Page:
Russian Authorities Storm Siberian Commune, Arrest Messianic Cult Leader

A Siberian messianic cult leader and his deputies have been detained at one of their communes on accusations of using followers’ money and psychological violence to inflict harm, Russia’s Investigative Committee said Tuesday.

Armed agents were filmed storming the Church of the Last Testament’s compound in a southern district of the Krasnoyarsk region. The agents can be seen placing its leader Vissarion Christ the Teacher, whose followers believe that he is the reincarnation of Jesus of Nazareth, inside one of several helicopters deployed in the raid.

“Fifty police vans, 50 buses, an ambulance and medical workers are driving over here,” the Tayga.info news website quoted local resident Alexander Staroverov, who witnessed the early-morning raid, as saying on social media.

Investigative Committee and Federal Security Service (FSB) agents detained Vissarion, a former policeman whose secular name is Sergei Torop, as well as two of his deputies.

The Investigative Committee said that the cult’s leaders “used its members’ money and psychological violence” against them, causing “serious harm” to some members’ health. Investigators intend to charge them with creating a religious association that uses violence, the Investigative Committee’s statement said.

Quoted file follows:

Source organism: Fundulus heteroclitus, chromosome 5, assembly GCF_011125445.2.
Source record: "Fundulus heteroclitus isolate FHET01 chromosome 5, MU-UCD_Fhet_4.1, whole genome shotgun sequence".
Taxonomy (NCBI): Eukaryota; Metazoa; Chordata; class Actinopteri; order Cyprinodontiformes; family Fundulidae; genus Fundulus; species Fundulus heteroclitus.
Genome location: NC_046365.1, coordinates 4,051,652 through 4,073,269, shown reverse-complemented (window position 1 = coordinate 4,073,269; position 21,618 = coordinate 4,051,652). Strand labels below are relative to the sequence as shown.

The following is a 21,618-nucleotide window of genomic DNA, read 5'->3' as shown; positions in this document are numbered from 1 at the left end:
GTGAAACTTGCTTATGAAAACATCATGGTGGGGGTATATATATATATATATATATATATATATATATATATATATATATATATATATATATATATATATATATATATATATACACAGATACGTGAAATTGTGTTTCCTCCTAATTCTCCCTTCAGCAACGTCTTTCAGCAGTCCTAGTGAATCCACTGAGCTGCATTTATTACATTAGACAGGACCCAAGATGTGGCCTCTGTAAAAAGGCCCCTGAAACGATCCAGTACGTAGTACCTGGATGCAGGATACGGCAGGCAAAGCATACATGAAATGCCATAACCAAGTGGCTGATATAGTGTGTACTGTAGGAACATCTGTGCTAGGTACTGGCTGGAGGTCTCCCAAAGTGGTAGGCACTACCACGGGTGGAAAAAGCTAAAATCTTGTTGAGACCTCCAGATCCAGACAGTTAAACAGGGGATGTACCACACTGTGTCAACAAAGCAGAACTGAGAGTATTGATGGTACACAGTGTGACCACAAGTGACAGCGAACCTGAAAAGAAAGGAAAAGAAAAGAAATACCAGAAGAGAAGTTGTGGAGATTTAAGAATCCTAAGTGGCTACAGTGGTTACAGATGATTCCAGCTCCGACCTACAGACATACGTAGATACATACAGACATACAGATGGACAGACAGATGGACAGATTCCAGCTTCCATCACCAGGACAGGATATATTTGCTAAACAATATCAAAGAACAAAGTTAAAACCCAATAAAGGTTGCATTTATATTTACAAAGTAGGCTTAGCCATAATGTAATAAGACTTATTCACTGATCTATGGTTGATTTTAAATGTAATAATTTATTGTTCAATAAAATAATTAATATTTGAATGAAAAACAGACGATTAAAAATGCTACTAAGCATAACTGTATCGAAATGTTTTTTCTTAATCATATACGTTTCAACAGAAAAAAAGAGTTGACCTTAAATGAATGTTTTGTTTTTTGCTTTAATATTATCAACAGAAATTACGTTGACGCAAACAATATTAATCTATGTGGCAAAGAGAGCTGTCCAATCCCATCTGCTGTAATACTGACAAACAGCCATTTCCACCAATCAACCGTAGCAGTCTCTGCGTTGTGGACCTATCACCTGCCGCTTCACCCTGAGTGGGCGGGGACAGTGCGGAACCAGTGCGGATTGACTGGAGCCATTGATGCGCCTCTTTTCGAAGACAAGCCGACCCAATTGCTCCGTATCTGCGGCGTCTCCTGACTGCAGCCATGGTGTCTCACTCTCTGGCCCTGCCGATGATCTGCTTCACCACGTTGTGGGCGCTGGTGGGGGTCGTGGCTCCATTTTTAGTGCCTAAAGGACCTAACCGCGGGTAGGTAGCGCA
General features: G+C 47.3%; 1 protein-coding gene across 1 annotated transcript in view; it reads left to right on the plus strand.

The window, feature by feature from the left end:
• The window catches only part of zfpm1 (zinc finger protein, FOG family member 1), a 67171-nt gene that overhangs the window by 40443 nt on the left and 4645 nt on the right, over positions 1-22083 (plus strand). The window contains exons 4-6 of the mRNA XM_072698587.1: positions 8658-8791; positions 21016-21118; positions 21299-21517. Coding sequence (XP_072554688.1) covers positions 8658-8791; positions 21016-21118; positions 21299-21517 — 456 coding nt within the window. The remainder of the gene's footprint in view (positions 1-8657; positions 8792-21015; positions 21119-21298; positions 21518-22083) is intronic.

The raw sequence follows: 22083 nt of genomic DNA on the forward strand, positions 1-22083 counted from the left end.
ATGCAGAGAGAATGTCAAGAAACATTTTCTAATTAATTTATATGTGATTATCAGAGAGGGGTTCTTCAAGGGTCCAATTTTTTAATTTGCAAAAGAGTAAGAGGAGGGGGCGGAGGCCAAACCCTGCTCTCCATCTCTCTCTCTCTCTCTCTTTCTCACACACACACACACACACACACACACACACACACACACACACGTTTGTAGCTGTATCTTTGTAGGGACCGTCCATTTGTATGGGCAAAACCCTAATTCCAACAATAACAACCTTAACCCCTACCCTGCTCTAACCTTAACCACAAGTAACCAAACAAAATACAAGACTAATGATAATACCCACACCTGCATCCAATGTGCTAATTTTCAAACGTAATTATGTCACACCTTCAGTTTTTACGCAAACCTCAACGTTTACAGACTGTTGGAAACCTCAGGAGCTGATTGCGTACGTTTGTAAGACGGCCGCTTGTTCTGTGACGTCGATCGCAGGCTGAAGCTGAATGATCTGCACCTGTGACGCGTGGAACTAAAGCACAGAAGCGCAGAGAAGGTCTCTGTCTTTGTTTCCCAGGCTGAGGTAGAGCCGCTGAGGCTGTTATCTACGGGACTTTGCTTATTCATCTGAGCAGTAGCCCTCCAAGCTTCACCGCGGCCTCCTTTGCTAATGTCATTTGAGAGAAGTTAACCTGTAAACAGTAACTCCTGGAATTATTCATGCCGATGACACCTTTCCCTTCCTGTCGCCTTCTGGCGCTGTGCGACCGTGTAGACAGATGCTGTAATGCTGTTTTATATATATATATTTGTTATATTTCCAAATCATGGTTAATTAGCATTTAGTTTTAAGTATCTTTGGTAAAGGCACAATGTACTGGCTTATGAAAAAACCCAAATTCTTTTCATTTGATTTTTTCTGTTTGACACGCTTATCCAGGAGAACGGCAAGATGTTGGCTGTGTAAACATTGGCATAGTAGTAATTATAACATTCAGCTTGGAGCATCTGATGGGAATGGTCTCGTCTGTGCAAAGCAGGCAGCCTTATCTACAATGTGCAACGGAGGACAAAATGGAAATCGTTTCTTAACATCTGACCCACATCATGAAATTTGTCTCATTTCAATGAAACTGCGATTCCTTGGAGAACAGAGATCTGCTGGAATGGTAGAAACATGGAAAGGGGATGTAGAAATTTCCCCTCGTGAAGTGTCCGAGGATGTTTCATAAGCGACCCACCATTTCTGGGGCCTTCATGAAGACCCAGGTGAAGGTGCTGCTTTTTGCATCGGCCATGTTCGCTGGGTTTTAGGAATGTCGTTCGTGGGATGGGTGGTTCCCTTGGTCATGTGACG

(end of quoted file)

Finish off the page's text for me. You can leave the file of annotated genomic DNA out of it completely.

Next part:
The Church of the Last Testament reported raids and interrogations in February in connection with a fraud investigation into a school attended by its members’ children, according to Interfax.

Vissarion’s deputy Vadim Redkin told The Moscow Times at the height of Russia’s coronavirus outbreak this spring that the Church of the Last Testament’s membership applications have tripled since the start of the pandemic.

The Investigative Committee said that Redkin and Vladimir Vedyornikov were the two Vissarion deputies detained in Tuesday’s raid.

Vissarion founded his movement in the early 1990s, filling an ideological void after the fall of the Soviet Union. About 4,000 so-called “Vissarionites” live in 20 rural settlements in southern Siberia, with the most devoted group of around 300 living on top of a remote hill they call the Abode of Dawn.

The cult deepened its physical isolation from the rest of Russia after the start of the coronavirus pandemic, closing its communes off to outsiders.

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